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I won't go deeply into this subject cause there's so much to say but if you research the ways in which capitalism creates poverty and third world conditions globally it is undeniably true. In short, proletariats still exist world-wide (all those immigrants from Latin America) and the modern day global economy proletariats that don't have to go anywhere to be exploited (Chinese). These people are removed (even if not physically their time/labor/ability to contribute) from their pre-existing community, can no longer provide their functioning in that community. It creates the breakdown of small scale societies thereby producing third world conditions. <br />
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And right wingers blame those Mexicans for not putting together themselves all the while the Free trade agreements, Coca Cola, drug trade as well as labor flight, all produced by our demand, ensure that Mexico maintains an even large discrepancy between the povery stricken and the rich. It is more than clear that capitalism creates an everwidening gulf between the haves and the have nots....the gulf not only gets larger but the extremes of poor and rich become enhanced. The poor continue to get more and more poor...their conditions more and more miserable. <br />
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We in fact have third world conditions here in America. There are parts of Chicago in which even the police will not enter. They are no different than conditions in many of the gang controlled areas in third world Africa. <BR><BR>Long story short...I am not a complete Marxist but I do believe that our system will implode. It is far too interdependent and as human necessities like water, water treatment, electricity, etc become increasingly privatized, the likelihood of our total and utter collapse become moreso. Just like we've learned recently, when one large sector of the economy fails, others go down like dominoes. This recent recession/depression is only a small taste of what could occur in the future. And with the economy becoming evermore global, the possibility of the domino effect occuring worldwide become even greater. If people lost their electricity, clean water, supermarkets, etc their would be mass revolution and mass death. What would happen to all the people who think that having a cell phone, ipod, laptop, HD TV, etc is a necessity of life. There would be utter madness. These people are the bulk of our population. I believe in the collective consciousness and the possibility of collective insanity, which I believe already exists with our obsession/immersion into technology and away from people, the outer world, etc. <BR><BR>Point being, if/when such a collapse occurs there would have to be a revolution not only politically/economically but also psychologically. People would realize the collective insantiy. What the result would be I'm not sure of. After revolutions the precedent is that a dictator of some sort takes over. An individual usually comes to power because in the madness it has not been possible for a democratic process to take hold. This is something I fear but being an optimist I would hope if the dictator were not benevolent that there would be an overthrow and eventually a movement towards a way of living collectively without exploting one another. This very well may be a fantasy. All that I know is that the way we live now is misery, slavery (a more frightening form in which people know not that they are slaves) and I want to see change.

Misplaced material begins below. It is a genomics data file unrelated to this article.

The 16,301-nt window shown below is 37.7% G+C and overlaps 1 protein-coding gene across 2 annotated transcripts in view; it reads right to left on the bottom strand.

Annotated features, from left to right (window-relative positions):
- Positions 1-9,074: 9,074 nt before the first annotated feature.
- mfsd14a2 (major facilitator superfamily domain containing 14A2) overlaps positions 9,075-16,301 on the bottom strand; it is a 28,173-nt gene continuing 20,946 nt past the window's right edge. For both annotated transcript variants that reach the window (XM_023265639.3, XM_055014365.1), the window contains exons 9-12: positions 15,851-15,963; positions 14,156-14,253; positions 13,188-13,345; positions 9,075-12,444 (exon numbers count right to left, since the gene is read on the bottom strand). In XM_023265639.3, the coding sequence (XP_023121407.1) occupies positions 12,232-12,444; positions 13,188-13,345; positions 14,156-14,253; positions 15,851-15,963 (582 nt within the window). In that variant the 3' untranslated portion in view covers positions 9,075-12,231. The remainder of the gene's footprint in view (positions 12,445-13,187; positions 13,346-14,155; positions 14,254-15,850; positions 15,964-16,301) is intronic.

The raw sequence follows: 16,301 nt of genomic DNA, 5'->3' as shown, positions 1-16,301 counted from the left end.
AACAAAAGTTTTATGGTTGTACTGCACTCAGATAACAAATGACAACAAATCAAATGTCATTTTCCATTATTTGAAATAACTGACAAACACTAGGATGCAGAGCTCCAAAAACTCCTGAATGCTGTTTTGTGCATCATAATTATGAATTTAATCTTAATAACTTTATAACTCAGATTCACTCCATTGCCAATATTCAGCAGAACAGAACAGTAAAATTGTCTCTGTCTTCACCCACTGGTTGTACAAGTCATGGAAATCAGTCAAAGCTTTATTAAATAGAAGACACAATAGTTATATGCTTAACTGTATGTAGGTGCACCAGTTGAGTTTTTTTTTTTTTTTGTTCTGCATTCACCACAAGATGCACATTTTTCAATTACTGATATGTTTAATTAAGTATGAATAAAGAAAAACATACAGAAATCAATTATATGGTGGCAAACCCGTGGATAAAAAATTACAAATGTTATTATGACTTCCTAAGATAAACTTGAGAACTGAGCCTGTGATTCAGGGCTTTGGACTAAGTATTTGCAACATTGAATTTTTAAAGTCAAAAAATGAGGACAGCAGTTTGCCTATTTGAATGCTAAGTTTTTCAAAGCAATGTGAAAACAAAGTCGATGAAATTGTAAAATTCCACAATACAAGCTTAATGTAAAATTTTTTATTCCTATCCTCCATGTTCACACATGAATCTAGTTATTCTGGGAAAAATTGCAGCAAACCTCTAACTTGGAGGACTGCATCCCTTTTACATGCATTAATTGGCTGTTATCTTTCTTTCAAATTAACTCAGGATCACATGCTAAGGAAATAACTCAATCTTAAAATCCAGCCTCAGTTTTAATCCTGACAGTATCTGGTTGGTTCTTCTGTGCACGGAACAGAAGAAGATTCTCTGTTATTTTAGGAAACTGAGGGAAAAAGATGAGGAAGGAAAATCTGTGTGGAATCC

Well I do not believe in the "forced" form of socialism i.e. communism and/or other forms of totalitarian socialism. Like you said, -isms are always more complicated than the words or basic ideas in themselves. I do believe that there are many people who are willing to work for the collective good rather than just for their individual success. As you said there are always those who are not so they should be free to locate elsewhere. But there are many like me who would voluntarily live in a system of democratic socialism. I would be more than happy to live in the already existing socialist (or socialist leaning) countries where people work much less, all have health care, and have a healthier population unlike the US which is choking on it's own "convenient" and quick fix notions of nutrition and health. <br><br />
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There could be 1000's of people working to build a bridge b/c the bridge needs to be built. Do you think in the past that there were highly paid engineers when the great wonders of the world were being built? Do you think that our architecture today is superior to that in ancient Rome, Greece, Egypt, Mayan central America, or Incan South America? It is certainly not. Yes many of these cultures had kingship but do you think they had highly trained (highly paid) engineers? No....they had people, who knew how to build magnificent arches, bridges, carchophigi, temples, pyramids. Much more fantastic and long lasting than our current "superior, highly trained, well schooled" engineers produce. Yes, many of these were built on the backs of slave laborers but my point is that the knowledge to build these structures, the engineering, does not have to be specialized individual knowledge. And the change to socialism would be to a system in which the labor comes from those willing to work to build these things for the community, not be forced to work, but have their own self will to work. <br />